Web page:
At the end of Stamped authors, Ibram X. Kendi and Jason Reynolds provide a recommended reading list: to learn more, to find more black voices to read, to find more valuable texts to help as we strive to be antiracist. These recommendations illustrate the brutal history of our country and illuminate just how far we still have to go. But above all, they show just how powerful words can be. This is only a small sampling of recommended texts, so get to reading and then head back to STAMPED for more suggestions.
By Frederick Douglass
The “preeminent American slave narrative” is a detailed autobiography of Douglass’s life from being born into slavery, through becoming an outspoken abolitionist. Filled with excruciating details, it is an eye-opening look into America’s racist history, told first-hand.
By Langston Hughes
Montage of a Dream Deferred is a book-length poem, sometimes referred to as “Harlem,” depicting that vibrant New York neighborhood. But trust me, get a big collection of Langston Hughes poetry. You’re going to want more.
By James Baldwin
This non-fiction work contains two essays, one in letter form discussing race and the history of race relations. The second is a powerful exploration of race and religion. The James Baldwin documentary I AM NOT YOUR NEGRO is also streaming on PBS this month, and available to stream on multiple platforms. And you could do a double-feature and read If Beale Street Could Talk and then watch the 2019 film.
4. I Know Why the Caged Bird Sings
by Maya Angelou
Were you assigned this in school? Read it again. Have you read it multiple times? Read it again. Trust me. Chronologically the first of Maya Angelou’s autobiographical works, it is not an easy story. But if it’s difficult to read at times, imagine living it. Maya Angelou takes you through her life from ages 3 to 16 and showcases not only her resiliency but her way with words that really makes you feel something.
by Malcolm X
Named by TIME as one of the TEN MOST IMPORTANT NONFICTION BOOKS OF THE TWENTIETH CENTURY, the searing pages of this classic autobiography tell the extraordinary story of Malcolm X’s life and the growth of the Black Muslim movement. This detailed account of his perspectives is timeless and essential.
by Ralph Ellison
This 1953 National Book Award winner was considered different from the “protest” novels typical of the time period. Instead, the fictional story deals with identity, race, and individuality, all with a slight twist of absurdity. The unnamed narrator chronicles his life growing up in the south, attending a college from which he is expelled, then moving to New York and becoming the chief spokesman of the Harlem branch of “the Brotherhood,” and retreating amid violence and confusion to the basement lair of the Invisible Man he imagines himself to be.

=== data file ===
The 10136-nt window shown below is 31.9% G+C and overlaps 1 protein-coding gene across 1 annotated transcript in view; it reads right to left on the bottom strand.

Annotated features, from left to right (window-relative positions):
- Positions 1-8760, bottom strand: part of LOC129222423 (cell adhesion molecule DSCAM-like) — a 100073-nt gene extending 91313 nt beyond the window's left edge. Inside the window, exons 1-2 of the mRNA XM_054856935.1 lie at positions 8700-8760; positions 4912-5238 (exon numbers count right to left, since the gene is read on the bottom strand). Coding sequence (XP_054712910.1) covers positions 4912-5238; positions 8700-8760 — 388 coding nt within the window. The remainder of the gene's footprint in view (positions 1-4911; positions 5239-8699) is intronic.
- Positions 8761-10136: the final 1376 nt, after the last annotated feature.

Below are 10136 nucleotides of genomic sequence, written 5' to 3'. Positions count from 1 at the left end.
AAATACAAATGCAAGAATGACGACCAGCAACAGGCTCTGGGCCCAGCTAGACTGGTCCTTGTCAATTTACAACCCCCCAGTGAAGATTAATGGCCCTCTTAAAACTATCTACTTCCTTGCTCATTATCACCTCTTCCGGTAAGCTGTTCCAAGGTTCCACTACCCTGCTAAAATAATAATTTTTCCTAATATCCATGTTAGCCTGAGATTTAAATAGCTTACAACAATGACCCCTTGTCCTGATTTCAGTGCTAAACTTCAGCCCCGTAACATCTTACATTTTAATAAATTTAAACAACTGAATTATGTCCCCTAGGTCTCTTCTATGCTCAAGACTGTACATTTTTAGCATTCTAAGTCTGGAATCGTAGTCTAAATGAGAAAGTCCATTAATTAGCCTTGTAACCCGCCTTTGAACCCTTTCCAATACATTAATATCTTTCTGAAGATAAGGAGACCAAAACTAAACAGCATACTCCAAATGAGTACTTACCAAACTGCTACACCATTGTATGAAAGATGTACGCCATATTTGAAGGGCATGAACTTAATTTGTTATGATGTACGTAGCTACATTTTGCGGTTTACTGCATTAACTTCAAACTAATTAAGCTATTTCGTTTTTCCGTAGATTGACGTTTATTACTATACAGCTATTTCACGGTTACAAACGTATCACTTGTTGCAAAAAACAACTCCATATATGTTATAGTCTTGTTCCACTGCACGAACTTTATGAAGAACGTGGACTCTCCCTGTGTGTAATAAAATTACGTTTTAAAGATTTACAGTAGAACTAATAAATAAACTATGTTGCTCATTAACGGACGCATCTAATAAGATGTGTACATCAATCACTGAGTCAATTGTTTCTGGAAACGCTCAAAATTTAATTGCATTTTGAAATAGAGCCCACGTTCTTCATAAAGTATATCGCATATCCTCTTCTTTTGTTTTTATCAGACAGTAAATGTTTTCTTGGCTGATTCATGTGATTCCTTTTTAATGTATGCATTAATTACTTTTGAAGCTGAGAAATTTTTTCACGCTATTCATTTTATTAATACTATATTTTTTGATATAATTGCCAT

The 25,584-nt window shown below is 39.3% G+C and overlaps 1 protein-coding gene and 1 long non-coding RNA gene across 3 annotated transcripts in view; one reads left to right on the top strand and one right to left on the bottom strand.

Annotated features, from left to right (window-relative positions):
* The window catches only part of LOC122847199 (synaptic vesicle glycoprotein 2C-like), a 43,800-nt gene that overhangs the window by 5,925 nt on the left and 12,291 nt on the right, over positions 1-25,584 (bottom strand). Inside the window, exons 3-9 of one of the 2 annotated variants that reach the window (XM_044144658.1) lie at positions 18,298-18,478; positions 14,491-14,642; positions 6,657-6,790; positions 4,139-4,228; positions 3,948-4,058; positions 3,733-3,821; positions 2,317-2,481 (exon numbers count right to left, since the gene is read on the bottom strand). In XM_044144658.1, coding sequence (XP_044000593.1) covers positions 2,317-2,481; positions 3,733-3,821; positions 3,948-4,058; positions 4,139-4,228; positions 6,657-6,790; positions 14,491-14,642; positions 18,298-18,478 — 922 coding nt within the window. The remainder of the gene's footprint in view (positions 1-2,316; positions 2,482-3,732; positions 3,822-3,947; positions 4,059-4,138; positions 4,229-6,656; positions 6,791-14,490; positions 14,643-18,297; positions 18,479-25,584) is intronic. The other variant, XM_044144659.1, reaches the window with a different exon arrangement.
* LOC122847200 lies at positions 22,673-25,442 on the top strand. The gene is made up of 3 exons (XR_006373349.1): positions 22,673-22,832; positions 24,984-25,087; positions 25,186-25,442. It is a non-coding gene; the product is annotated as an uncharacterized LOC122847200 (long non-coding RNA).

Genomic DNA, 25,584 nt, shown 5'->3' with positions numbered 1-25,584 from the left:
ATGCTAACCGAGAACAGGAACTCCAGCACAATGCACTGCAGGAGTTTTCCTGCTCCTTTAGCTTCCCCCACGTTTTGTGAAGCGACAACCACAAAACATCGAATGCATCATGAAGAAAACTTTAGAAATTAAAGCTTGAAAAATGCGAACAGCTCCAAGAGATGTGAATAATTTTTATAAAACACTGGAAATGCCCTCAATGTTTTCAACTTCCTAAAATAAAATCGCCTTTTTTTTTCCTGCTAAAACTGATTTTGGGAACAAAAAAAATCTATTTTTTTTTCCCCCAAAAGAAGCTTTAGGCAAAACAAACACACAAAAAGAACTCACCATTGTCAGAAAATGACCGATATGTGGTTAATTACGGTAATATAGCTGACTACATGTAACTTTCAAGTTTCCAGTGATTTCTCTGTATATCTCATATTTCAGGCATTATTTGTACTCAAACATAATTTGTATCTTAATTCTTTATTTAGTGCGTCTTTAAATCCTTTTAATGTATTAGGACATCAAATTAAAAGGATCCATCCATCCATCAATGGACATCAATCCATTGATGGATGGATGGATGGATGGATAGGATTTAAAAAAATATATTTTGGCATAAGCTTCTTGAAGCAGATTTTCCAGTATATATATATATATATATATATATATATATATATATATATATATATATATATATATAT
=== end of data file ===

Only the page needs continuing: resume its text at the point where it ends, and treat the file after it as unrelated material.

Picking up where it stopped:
by Walter Dean Myers
Told through diary format, mixed with formal screenplay writing, MONSTER tells the story of two teenagers on trial for felony murder charges in New York. The novel deals with themes of race, identity, crime, corruption, and truth. Fun fact: the cover artist for the book is Walter Dean Myers’s son Christopher Myers.
by Jacqueline Woodson
Coretta Scott King Award winner, National Book Award winner, and Newbery Honor winner, this novel in verse tells Jacqueline Woodson’s story of growing up in South Carolina and New York in the 1960s and 1970s. Through her gorgeous poetry, Woodson chronicles both the struggles and the joys of a child trying to discover who they are and how they fit into a turbulent world.
by John Lewis
A graphic novel autobiographical trilogy, about the Civil Rights Movement from civil rights leader and U.S. Congressman John Lewis. The graphic novel format brings even more life, emotion, and movement to this powerful first-hand account.
10. The Bluest Eye
by Toni Morrison
Anything by Toni Morrison! Do you have Toni Morrison on your shelf? Beloved? Jazz? Song of Solomon? The Bluest Eye explores self-esteem and the effects of racism on confidence, focusing on a young African-American girl who considers herself ugly, wishing for the blue eyes she associates with “whiteness,” and developing an inferiority complex.
by Zora Neale Hurston
Not that you shouldn’t also read Their Eyes Were Watching God but Barracoon tends to be on fewer reading lists and deserves just as much recommendation. Again, anything by Zora Neale Hurston! Barracoon: The Story of the Last “Black Cargo” is a non-fiction work based on interviews in 1927 with Cudjoe Lewis, the last presumed living survivor of the Middle Passage.